Changing My Mind: Occasional Essays by Zadie Smith
Although British writer Zadie Smith is better known as a novelist, she’s also got some formidable chops when it comes to putting together compelling argumentative prose. Smith is, first and foremost, a writer, so a few of the essays contained in this collection deal with the work or personalities of other writers, such as Vladimir Nabokov and Franz Kafka; others deal with related subjects, such as the craft of writing or the future direction of fiction. But one of the things that make this book more than a typical collection of ruminations is its depth: Smith treats the personal as well as the public (for example, the death of her father and his love of some very peculiar comedic television). In one of the best pieces in the collection (at least in the humble opinion of your reporter), Smith traces the rise of US President Barack Obama and discusses how his upbringing in a variety of diverse environments allowed him to feel comfortable before a broad range of audiences, and how this versatility had been interpreted by the political right in the United States as “inauthentic.”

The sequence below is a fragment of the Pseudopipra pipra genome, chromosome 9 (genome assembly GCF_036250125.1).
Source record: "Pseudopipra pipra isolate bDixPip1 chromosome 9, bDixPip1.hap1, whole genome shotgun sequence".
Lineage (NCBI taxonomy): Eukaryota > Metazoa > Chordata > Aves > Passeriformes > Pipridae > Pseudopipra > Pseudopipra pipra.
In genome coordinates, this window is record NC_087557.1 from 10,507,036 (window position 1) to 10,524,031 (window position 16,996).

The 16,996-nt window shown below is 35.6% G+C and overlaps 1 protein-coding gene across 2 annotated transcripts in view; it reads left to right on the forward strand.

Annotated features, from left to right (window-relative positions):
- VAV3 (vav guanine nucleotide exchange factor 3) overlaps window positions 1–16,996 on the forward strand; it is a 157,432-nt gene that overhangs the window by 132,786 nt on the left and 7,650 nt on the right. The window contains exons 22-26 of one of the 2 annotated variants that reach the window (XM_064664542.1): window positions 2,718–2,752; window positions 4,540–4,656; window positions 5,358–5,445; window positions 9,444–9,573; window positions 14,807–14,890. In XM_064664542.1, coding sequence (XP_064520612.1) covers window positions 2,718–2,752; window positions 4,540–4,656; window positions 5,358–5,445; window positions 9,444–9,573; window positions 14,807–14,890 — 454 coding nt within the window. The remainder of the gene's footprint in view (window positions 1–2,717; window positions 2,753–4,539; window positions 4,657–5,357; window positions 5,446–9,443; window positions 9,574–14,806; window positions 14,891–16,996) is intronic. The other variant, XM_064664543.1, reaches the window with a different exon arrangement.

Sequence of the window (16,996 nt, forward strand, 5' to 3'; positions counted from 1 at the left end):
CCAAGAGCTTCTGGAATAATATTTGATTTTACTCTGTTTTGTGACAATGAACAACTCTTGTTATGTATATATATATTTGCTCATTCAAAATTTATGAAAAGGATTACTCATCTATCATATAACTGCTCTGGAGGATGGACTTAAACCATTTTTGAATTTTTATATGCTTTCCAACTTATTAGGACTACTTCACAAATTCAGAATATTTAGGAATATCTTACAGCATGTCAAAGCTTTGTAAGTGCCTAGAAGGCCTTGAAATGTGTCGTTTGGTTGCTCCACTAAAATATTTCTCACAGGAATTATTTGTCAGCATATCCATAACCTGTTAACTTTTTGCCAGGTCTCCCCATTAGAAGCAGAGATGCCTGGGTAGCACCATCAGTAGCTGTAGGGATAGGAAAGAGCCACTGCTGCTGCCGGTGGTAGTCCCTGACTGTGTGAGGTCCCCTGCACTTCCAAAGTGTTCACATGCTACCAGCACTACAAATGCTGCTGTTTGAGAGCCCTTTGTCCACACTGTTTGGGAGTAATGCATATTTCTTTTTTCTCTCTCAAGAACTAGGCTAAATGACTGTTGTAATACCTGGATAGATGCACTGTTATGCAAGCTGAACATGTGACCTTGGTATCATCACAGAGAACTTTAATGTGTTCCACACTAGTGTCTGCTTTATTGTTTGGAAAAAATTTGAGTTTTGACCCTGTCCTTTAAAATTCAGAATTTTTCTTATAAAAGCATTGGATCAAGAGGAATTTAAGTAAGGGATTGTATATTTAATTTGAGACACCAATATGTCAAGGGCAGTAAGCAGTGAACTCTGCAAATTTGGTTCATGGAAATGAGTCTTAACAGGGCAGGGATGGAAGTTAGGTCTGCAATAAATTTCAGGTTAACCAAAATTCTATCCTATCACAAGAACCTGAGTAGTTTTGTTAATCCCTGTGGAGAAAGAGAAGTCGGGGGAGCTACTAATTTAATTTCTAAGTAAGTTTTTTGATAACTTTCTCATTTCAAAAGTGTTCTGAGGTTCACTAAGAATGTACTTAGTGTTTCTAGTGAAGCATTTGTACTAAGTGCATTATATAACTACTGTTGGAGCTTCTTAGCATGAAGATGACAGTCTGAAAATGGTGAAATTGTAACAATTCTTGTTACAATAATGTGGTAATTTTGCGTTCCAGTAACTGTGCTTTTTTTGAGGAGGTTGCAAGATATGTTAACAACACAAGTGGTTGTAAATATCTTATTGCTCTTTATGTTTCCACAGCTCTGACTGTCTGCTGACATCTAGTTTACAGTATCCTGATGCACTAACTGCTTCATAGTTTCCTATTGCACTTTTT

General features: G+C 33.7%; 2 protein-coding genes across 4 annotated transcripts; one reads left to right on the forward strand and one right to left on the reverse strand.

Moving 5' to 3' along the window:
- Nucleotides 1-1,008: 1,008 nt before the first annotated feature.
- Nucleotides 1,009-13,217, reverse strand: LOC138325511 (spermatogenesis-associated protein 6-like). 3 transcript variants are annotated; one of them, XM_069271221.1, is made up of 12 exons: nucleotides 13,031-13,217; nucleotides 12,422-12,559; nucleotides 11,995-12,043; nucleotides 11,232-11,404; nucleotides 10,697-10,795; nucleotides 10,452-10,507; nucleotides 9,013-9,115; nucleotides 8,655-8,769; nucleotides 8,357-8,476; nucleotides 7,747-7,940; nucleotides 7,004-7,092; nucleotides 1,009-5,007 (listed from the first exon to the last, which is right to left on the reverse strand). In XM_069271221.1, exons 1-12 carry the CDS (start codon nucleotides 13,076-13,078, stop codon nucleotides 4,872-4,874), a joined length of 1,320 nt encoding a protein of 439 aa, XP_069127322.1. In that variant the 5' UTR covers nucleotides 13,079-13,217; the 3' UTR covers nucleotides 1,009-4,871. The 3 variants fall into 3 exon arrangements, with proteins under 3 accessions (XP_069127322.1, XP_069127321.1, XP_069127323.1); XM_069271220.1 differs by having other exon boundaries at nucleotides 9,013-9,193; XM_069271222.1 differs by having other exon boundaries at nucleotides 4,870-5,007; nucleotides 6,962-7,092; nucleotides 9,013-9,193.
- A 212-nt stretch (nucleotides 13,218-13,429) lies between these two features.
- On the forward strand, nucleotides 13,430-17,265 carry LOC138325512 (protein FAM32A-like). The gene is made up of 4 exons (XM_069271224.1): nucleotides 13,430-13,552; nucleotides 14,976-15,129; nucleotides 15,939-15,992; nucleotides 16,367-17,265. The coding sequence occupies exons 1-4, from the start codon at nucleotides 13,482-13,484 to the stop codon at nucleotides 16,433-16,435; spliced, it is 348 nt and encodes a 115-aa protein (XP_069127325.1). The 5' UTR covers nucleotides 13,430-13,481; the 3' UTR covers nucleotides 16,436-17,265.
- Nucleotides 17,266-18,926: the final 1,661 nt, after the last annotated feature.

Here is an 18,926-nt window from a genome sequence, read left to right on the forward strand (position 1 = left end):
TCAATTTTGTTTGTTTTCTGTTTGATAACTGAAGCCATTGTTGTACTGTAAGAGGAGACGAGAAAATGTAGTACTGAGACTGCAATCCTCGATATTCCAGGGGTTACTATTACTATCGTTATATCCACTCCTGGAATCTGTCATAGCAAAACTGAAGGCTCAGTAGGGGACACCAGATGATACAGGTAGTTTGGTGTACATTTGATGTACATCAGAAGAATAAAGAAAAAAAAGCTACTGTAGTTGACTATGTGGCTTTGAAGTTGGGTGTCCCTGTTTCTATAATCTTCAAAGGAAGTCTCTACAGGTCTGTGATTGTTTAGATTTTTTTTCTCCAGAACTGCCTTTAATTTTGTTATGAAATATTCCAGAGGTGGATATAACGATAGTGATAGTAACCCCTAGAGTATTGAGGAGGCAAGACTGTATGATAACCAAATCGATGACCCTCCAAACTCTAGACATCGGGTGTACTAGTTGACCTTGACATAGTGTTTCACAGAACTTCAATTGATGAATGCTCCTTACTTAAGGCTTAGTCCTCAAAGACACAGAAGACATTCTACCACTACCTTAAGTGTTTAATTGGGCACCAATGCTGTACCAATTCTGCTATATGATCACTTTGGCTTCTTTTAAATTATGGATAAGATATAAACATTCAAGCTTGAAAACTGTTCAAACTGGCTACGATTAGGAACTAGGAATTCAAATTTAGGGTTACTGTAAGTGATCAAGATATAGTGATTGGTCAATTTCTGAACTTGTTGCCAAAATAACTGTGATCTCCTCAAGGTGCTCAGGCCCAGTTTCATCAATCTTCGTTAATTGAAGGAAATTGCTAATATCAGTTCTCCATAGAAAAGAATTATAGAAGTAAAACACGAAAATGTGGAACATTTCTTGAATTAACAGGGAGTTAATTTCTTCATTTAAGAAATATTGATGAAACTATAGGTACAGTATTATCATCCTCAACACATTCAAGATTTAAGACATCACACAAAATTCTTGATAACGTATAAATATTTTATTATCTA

My partner teaches college writing, and after reading this book, I recommended that she consider it as a text for one of her undergraduate survey courses, both because of its variety and its ability to provoke conversation. If you trace the history of the word essay to its Greek root, you’ll note that it means “to attempt.” A good essay attempts many things and chief among them is that it encourages the reader (and the writer) to rigorously question their own positions on issues. On this count, we owe Smith a debt of gratitude for making our minds stronger, more supple and more generous things.